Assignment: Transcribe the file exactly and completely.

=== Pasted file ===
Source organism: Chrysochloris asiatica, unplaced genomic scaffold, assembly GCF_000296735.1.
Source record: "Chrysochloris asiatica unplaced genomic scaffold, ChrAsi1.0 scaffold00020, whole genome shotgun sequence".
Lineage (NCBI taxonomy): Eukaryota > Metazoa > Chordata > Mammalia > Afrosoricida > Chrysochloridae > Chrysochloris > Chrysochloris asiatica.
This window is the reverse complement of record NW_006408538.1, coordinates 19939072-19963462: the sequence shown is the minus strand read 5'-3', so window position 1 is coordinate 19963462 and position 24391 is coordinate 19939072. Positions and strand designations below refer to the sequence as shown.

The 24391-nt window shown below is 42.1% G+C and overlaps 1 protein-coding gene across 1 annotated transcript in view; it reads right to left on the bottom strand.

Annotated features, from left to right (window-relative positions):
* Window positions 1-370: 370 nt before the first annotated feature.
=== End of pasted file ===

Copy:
Source organism: Chrysochloris asiatica, unplaced genomic scaffold, assembly GCF_000296735.1.
Source record: "Chrysochloris asiatica unplaced genomic scaffold, ChrAsi1.0 scaffold00020, whole genome shotgun sequence".
Lineage (NCBI taxonomy): Eukaryota > Metazoa > Chordata > Mammalia > Afrosoricida > Chrysochloridae > Chrysochloris > Chrysochloris asiatica.
This window is the reverse complement of record NW_006408538.1, coordinates 19939072-19963462: the sequence shown is the minus strand read 5'-3', so window position 1 is coordinate 19963462 and position 24391 is coordinate 19939072. Positions and strand designations below refer to the sequence as shown.

The 24391-nt window shown below is 42.1% G+C and overlaps 1 protein-coding gene across 1 annotated transcript in view; it reads right to left on the bottom strand.

Annotated features, from left to right (window-relative positions):
* Window positions 1-370: 370 nt before the first annotated feature.